A call for safety measures has been made in Hackney, after convicted killer Samuel Lee escaped from the John Howard mental hospital.
Last Thursday, police launched an emergency manhunt for the criminal – who they described as “violent” – after he failed to return from an authorized trip to the John Howard Centre, on Kenworthy Road, Hackney. They worriedly urged the public not to approach Lee, who suffers from a mild form of schizophrenia. He was fortunately found in Eastbourne, Sussex, on Sunday evening.
Lee, 44, was jailed for life in 2000 after being convicted of brutally raping a woman suffering from cerebral palsy in Finsbury Park, North London. He had previously been jailed for manslaughter in 1989, for stabbing a man to death.
The case has brought to light the disconcerting question as to how Lee had even managed to escape. Meg Hillier, MP for Hackney South, who has twice visited the Centre, said there were some “serious questions to be answered”.
She said: “Of course I’m seriously concerned that someone with a violent record was absent (from the unit) and no one knew where he was. They are dealing with some of the most challenging individuals – not only are they criminals but they have serious mental health problems.”
She added: “I defend the right of the John Howard Centre to exist, it is for people with serious mental challenges and they are trying to rehabilitate them. While they rehabilitate that’s a good thing, but they should make public protection their highest priority, at the end of the day if they lose support on public protection they won’t do their job at rehabilitating people.”
Unfortunately, Lee is only the latest in a series of cases where a prisoner has absconded from the John Howard institution. Data gathered from a Freedom of Information request earlier this year showed 211 individuals under supervision at the same mental health unit had gone absent without leave since 2001. Many of these individuals include murderers, sex offenders and kidnappers.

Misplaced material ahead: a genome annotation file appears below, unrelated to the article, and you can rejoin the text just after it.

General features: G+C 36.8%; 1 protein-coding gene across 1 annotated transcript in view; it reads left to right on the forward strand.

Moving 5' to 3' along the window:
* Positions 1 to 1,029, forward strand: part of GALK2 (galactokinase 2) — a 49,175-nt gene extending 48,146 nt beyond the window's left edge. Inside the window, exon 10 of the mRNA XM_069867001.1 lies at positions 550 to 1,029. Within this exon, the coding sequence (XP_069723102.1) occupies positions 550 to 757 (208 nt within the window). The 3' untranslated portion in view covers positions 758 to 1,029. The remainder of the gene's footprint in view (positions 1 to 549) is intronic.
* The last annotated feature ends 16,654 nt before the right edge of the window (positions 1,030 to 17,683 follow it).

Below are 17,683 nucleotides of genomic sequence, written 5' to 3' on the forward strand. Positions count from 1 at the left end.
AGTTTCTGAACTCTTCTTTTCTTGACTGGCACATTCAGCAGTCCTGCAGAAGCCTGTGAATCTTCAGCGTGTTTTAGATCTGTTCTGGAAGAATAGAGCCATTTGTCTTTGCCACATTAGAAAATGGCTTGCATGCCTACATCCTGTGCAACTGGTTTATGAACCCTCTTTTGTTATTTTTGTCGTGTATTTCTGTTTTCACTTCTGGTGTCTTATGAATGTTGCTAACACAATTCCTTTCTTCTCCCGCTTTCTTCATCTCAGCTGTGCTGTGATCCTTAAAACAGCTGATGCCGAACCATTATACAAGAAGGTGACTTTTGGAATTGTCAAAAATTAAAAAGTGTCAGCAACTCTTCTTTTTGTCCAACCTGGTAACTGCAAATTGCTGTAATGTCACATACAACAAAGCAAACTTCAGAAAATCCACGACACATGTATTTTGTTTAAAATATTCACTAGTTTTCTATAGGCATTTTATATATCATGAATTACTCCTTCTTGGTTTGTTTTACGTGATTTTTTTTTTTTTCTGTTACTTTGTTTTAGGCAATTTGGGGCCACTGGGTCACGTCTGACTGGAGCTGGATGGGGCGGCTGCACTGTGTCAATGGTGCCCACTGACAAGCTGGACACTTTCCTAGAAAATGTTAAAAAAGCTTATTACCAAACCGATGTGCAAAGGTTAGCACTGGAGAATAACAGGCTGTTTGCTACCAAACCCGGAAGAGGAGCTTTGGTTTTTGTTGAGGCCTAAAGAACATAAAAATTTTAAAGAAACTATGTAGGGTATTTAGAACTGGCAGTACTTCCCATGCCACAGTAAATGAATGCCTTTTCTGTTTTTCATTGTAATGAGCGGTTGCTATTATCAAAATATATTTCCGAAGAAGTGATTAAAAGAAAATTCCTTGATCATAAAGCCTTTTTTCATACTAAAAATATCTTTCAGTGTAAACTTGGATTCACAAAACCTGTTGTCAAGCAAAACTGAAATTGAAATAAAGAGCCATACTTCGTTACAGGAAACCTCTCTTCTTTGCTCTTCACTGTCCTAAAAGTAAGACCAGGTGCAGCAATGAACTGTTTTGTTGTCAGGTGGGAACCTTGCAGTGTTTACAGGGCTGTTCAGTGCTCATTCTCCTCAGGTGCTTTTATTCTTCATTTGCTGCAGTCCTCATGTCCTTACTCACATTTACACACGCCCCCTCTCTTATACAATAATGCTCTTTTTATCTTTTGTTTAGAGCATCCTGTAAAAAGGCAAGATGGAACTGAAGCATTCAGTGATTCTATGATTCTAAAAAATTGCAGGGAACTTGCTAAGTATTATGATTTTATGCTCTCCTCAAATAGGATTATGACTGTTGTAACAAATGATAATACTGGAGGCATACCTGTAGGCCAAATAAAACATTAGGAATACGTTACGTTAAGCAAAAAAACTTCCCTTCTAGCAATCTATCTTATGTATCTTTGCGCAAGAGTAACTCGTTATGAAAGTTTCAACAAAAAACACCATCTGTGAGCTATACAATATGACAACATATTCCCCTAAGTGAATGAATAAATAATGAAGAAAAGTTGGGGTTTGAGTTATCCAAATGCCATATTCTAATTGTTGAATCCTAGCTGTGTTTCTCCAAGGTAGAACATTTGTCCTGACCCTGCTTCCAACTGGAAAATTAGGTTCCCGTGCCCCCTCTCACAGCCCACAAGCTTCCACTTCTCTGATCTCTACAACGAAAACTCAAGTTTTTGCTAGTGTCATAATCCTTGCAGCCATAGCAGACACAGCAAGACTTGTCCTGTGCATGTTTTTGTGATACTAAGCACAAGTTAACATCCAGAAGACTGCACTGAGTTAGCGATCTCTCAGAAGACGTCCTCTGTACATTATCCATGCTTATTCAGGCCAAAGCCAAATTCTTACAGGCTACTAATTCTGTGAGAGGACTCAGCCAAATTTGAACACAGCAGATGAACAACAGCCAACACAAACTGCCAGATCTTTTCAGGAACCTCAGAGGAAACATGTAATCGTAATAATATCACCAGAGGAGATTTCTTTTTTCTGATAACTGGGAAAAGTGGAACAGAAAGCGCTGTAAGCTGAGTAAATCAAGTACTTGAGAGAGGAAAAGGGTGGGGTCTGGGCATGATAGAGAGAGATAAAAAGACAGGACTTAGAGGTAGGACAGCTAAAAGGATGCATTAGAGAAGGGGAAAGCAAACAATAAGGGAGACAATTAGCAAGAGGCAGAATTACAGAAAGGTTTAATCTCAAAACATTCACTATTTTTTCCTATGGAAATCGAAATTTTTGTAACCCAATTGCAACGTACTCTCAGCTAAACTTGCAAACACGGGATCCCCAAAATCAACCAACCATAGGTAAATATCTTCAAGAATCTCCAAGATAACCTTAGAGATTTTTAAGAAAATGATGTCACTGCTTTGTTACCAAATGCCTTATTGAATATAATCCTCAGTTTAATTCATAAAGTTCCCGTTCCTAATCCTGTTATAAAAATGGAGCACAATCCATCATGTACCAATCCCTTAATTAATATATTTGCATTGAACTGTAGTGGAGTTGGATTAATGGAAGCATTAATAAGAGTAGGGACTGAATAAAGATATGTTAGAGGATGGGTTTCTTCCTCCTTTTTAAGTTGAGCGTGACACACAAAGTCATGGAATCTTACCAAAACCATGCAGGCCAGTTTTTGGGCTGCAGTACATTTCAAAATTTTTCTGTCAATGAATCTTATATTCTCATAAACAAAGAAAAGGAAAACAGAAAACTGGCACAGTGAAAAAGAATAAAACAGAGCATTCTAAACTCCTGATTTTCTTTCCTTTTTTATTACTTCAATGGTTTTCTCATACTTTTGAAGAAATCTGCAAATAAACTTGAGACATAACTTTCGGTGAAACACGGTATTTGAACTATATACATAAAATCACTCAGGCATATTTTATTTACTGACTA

Lerone Boye, who was jailed for 28 years in 2012 for the murder of 17 year-old Kelvin Chibueze, escaped from the Centre and was missing for three-months. What is even more disturbing is that a member of the John Howard staff has been accused of aiding his escape and will soon stand trial.
Another convict, sex offender James Manley, escaped in 2003 and was only found after he turned himself in. Others who have absconded from the unit include Shane Smith, who was charged with beating and raping a schoolgirl in 2012. He was returned to custody after six weeks on the run. However, some absentees have still never been found. As a result, the Centre has been subject to a series of investigations due to the startling number of escapes.
These facts have raised major concerns for the people in Hackney, especially those living nearby the John Howard Centre. ELL visited the area and spoke with local residents about their concerns following the latest escape:
Simon Ward, 28, builder: “I just can’t understand how he was given the opportunity to escape. How is a criminal like that allowed unsupervised? It’s shocking.”
Anna Menzies, 22, student: “I didn’t actually know about this, but now that I do it scares me. I live just round the corner. I didn’t realise there were such dangerous criminals in there, so it’s really worrying that the hospital is letting this happen.”
Ailsa Hutcheson, 25, designer: “I’ve heard about this happen in other places, but I didn’t know there was someone on the run around here! That is scary isn’t it? You would think someone like that should be kept under maximum security.”
Charles Calder, 23, waiter: “I was speaking the other day about this with my friend, who is a lawyer. The institute has a duty of care to the public not to let things like this happen. The hospital is also on a main road, which is even more worrying as it gives dangerous people like him the opportunity to reoffend. ”
A spokesman from the John Howard Centre said: “Patients may be allowed periods of time outside the unit, as part of an individual’s rehabilitation and planned treatment programme.
“This only happens after a comprehensive risk assessment. This is reviewed prior to each episode of leave.”
She added: “They will be accompanied by a member of staff initially, but as they progress, they will be allowed unescorted leave to undertake specific activities.
“When a service user does not return from leave 30 minutes after the agreed time, this is reported as an incident.”